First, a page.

Let’s just get this out of the way: I failed on the corned beef. Hard. I was so proud of myself, ahead of schedule, had all the ingredients, and maybe sorta didn’t account for how long beef could stay in the fridge. I was just about to give my four pounds of brisket its brine bath when it hit me with quite an odor. I know raw meat doesn’t necessarily smell delicious but it was enough to give me pause (the gray exterior didn’t help my confidence, although I’m not usually deterred by the color of meat given how quickly it can turn gray). This was a big My Bad. I felt terrible for wasting the meat, the money, and the time. And maybe it was okay but since is the first time I ever really noticed any sort of smell on meat I figured that it said something and I should listen. I tossed it. It hurt.
I thought I could regroup and get more meat but time, work and running obligations, a lack of brisket in any area super or farmer’s market, and lack of imagination in trying another cut led me to this consolation project.
The first (and only) time I made fried chicken came from Thomas Keller’s ad hoc at home. Even without any experience, the ad hoc fried chicken is foolproof when it comes to flavor and one of the key elements is Keller’s lemon brine for for the chicken. The brine makes the meat so bright and succulent, it’s completely addictive. So while I was standing there feeling sorry for myself at the grocery store, I picked up some pre-cut chicken thighs and the brine ingredients.
Brining does add an extra step but it’s otherwise a mostly hands off project. You just dump a bunch of aromatics and salt into a large vessel with some water, simmer it until the salt dissolves, let it chill then leat your meat take a soak. Once you’ve let the chicken brine for a bit then comes all the standard fried chicken steps: dry coat, buttermilk coat, second dry coat, oil bath, stress over temperature of oil, stress that meat isn’t cooked all the way through, burn the first 6 pieces and finally make two perfect pieces of chicken worth photographing.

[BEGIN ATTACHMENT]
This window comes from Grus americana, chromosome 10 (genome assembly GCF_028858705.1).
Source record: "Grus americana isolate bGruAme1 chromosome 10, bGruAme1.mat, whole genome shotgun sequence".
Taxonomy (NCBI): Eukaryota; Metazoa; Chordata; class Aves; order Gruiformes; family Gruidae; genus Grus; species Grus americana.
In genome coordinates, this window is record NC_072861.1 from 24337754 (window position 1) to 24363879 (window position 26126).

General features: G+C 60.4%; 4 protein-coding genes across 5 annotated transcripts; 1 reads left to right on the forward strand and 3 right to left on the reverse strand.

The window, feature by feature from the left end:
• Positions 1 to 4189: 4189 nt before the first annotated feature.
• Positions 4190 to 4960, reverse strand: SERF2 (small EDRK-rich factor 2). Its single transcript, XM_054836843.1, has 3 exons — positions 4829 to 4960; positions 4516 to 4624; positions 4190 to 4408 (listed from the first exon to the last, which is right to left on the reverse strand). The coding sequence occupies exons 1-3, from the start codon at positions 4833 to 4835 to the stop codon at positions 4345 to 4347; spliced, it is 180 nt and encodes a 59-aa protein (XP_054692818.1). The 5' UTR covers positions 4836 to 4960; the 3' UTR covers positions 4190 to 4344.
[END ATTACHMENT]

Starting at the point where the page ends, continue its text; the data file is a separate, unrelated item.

Anyway the chicken came out perfect, per usual. I’m very sorry I didn’t get to make the corned beef but it worked out since I saw a recipe for banana pudding and it seemed like the perfect way to follow a meal of fried chicken. Or I just wanted an excuse to make banana pudding and then talk about it and share pictures of it. Look!
Today when it was time to eat the leftover fried chicken I didn’t really want to eat it as is so I shredded it off the bone and made a bastardized version of the Chili’s buffalo chicken salad referenced in this post. And just like the one from the chain, it tasted awesome for the first half, like depression for the second and afterward I needed an antacid. Nailed it!